Do you consider the other players you've met and befriended on Xbox Live (or PSN, or other online networks) as real connections? Of course, it may not be the same as having the kind of friend who would visit you if you were sick in the hospital, but there are gamers out there who actually consider their clan, squad, etc. as a viable support network. And why shouldn't they? Through raids or clanmatches or what-have-you, they have experienced struggling together and struggling with others creates camaraderie. At the same time, I'm sure that many gamers would be hesitant to present their online network of friends as "real friends" to their actual, physical friends. I'm sure there are some online friendships centered around videogames that have persisted for years, through different iterations of video game franchises, expansion packs, or game systems. When one compares the online experiences shared with an online friend to some experiences with real friends, the real-world experiences may even seem mundane compared to epic online battles and other encounters. Yet there is still something that seems more valid with having an actual flesh-and-blood friend that you could call up and visit. The likely reason that a strong online friendship couldn't become an actual friendship is geographic location which is likely out of all parties' control; at the same time, having a set of online friends is somehow regarded as less valid than having a set of real friends. When a notice pops up signalling that an online friend has signed on, there is still that similar feeling that one gets of recognizing a familiar face when an actual friend would swing by the gym, the basketball court, or the bar. It's a real emotional reaction, varying in degree by person I'm sure, but it's still there, so couldn't an online friendship be regarded with similar validity to an actual friendship? Readers, please post your thoughts on this.


Online competition versus actual competition

Online competitive play presents a pretty unique situation when compared to traditional competition in the physical realm. In traditional, "real" competition, players compete based on immediate geographic location, and the top contender from each location widens their competitive pool by expanding the region from which they draw other challengers (i.e., city, county, regionals, all-state, etc.). With online competitive play, the spectrum of players and skill presented is so wide at the onset, and "noobs" have to learn how to survive competition with very highly skilled players right from the very beginning. This can greatly speed up the learning process in figuring out the nuances of the game. Imagine playing basketball at a local park and possibly being matched up against college-level basketball players in your very first game, at random. Back in 2003 during my Army deployment, a lot of nights were spent playing Halo: CE against 7 other guys in my squad. We spent so many nights playing that we all felt that we were pretty good at the game. However, when we returned back to the US and Halo 2 was released, we started playing online on Xbox Live. We saw strategies and tactics that we had never even thought of, and our game improved immensely and quickly, just by being exposed to so many other players in a short period of time. I'm sure others have experienced the same thing in playing online games, and I believe it says something about the competitive online gamer in comparison to traditional forms of competition. With the wide spectrum of competitors online, competitive online gamers learn, adapt more quickly, and learn the nuances of their game more thoroughly than a traditional, face-to-face competitor would in their chosen sport. Of course, this is assuming that innate physical ability was comparable across all players. This is not to say that online competition trumps actual face-to-face competition, but it is interesting to note that it could take a baseball player 20+ years to develop their skill and abilities to the point of major league competition (if they even get there), and it could take a Starcraft player only a few years to reach the same equivalent level (i.e., competing on a world-wide level), and I believe this is because the wider spectrum of competitors online helps develop their skills faster. I'm sure this statement will incite discussion, I'd like to hear your thoughts.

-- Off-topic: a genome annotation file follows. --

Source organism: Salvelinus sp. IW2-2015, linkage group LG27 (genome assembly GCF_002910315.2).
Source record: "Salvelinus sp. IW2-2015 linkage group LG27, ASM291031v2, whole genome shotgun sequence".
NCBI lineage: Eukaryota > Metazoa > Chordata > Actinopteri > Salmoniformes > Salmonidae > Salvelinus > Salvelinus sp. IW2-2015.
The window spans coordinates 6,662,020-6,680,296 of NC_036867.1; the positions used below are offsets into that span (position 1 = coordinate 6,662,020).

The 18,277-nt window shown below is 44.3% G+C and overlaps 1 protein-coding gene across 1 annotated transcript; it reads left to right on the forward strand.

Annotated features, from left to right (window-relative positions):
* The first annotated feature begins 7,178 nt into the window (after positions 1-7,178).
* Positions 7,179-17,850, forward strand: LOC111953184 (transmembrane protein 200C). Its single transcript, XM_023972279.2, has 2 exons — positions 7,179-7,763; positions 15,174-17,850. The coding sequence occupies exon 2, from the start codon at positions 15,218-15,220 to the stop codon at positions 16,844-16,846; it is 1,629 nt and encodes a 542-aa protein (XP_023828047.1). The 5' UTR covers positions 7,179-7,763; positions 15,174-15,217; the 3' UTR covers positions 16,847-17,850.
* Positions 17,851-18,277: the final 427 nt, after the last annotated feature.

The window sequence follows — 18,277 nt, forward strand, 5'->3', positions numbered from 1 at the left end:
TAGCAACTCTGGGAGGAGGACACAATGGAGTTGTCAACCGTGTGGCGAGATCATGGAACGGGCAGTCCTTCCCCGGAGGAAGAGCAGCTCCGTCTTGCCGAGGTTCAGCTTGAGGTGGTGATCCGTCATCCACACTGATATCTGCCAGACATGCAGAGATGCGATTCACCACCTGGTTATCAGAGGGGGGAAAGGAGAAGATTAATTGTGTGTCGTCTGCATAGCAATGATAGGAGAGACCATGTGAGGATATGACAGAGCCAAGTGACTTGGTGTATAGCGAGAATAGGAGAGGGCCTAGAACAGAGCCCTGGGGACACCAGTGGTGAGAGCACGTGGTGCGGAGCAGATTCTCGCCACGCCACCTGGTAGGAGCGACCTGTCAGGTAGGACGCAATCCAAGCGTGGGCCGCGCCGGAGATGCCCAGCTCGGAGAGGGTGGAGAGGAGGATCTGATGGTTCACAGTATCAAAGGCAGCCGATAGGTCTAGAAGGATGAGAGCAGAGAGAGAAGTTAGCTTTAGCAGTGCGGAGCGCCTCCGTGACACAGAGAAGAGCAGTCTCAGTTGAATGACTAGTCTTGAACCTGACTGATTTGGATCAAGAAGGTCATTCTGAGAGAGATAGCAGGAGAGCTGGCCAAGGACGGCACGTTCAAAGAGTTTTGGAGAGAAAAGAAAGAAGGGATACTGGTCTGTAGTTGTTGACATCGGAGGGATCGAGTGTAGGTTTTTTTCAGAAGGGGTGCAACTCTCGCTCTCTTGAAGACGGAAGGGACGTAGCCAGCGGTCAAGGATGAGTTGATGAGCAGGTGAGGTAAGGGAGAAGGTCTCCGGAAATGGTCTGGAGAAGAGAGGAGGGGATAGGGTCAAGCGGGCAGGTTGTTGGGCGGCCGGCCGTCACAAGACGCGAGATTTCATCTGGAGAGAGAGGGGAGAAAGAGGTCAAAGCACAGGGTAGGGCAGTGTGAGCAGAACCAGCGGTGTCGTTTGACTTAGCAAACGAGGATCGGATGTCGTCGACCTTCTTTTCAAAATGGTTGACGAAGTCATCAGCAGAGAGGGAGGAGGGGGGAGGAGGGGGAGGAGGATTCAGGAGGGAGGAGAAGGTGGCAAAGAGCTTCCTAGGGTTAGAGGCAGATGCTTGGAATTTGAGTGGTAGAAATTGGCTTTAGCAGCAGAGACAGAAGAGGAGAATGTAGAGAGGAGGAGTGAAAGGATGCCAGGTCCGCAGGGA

Admittedly, with a lot of the points I've brought up, I should really consider the fact that videogames are still a relatively new activity and not fully understood by many, and gaming as a hobby still retains a high barrier to entry for a lot of people. Most of the major sports I've used for comparison have been around for at least a couple of decades. "Videogames vs. real life" is just a point that I've wanted to discuss for awhile, maybe to validate my own time spent playing videogames. I'm really interested in hearing what ideas my readers might bring up, and I'll discuss any good ones in a future blog post. Thanks for reading!